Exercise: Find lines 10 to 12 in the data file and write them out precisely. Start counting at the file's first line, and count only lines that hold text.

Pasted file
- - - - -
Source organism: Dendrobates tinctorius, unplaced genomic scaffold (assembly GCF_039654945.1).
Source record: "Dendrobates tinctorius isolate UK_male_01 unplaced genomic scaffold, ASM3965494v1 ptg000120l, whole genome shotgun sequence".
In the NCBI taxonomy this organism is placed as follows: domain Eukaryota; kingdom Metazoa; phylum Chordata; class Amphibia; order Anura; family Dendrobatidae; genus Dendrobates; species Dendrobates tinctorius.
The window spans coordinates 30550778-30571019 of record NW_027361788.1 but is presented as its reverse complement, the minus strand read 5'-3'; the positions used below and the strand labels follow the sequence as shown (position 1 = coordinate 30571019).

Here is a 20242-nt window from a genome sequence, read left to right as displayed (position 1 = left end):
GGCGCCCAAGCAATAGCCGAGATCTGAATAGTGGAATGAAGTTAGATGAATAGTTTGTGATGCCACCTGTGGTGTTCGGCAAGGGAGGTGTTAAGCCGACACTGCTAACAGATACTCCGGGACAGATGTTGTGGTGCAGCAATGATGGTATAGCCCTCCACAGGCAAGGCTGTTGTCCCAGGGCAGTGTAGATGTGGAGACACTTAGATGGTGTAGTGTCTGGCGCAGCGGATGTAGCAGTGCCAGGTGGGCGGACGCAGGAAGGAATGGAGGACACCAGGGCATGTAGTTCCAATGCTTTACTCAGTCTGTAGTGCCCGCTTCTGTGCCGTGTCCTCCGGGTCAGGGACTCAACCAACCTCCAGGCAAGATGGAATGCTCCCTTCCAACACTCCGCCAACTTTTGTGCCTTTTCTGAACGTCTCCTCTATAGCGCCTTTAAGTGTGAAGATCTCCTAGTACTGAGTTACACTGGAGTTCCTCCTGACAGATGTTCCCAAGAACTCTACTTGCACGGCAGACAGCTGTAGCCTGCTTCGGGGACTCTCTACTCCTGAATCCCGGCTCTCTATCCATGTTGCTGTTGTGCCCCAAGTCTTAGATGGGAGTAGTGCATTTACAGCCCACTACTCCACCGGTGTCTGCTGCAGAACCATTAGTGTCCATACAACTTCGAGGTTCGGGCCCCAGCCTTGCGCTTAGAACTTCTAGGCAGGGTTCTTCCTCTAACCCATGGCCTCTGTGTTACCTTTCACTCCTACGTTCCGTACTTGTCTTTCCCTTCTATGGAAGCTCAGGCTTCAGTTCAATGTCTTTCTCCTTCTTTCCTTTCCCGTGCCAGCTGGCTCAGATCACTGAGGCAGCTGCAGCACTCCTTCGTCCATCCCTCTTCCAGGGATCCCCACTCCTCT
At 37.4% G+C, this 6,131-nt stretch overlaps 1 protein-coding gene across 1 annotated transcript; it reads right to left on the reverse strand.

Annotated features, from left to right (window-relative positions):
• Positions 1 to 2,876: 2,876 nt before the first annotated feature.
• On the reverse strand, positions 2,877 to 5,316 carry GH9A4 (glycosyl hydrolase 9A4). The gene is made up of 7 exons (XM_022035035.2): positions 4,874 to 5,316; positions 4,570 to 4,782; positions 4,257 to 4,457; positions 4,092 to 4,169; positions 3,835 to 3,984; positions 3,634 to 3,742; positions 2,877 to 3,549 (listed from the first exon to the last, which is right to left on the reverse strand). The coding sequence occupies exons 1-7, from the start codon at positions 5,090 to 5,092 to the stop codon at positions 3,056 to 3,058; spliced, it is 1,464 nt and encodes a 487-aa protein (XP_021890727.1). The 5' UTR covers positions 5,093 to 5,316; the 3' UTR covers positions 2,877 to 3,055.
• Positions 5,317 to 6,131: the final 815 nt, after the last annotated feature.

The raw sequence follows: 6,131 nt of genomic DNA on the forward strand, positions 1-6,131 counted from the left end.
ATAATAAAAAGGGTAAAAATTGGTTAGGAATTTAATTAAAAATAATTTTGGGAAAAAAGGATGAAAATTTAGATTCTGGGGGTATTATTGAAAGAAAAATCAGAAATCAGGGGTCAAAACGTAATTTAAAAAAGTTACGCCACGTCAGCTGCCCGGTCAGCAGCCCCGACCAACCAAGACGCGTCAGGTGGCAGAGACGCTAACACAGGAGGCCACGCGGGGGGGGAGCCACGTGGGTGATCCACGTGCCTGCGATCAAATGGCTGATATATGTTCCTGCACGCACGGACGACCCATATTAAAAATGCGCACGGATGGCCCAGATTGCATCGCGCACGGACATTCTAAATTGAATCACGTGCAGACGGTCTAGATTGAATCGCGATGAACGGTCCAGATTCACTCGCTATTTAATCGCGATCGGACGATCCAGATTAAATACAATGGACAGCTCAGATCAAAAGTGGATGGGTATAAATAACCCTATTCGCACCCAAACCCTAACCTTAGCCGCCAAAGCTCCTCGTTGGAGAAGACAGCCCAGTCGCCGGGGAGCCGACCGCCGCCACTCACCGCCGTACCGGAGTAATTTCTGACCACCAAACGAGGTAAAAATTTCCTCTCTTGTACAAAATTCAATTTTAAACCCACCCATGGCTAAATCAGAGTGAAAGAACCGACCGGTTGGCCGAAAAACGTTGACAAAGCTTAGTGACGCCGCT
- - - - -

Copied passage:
• On the reverse strand, positions 2,877 to 5,316 carry GH9A4 (glycosyl hydrolase 9A4). The gene is made up of 7 exons (XM_022035035.2): positions 4,874 to 5,316; positions 4,570 to 4,782; positions 4,257 to 4,457; positions 4,092 to 4,169; positions 3,835 to 3,984; positions 3,634 to 3,742; positions 2,877 to 3,549 (listed from the first exon to the last, which is right to left on the reverse strand). The coding sequence occupies exons 1-7, from the start codon at positions 5,090 to 5,092 to the stop codon at positions 3,056 to 3,058; spliced, it is 1,464 nt and encodes a 487-aa protein (XP_021890727.1). The 5' UTR covers positions 5,093 to 5,316; the 3' UTR covers positions 2,877 to 3,055.
• Positions 5,317 to 6,131: the final 815 nt, after the last annotated feature.

The raw sequence follows: 6,131 nt of genomic DNA on the forward strand, positions 1-6,131 counted from the left end.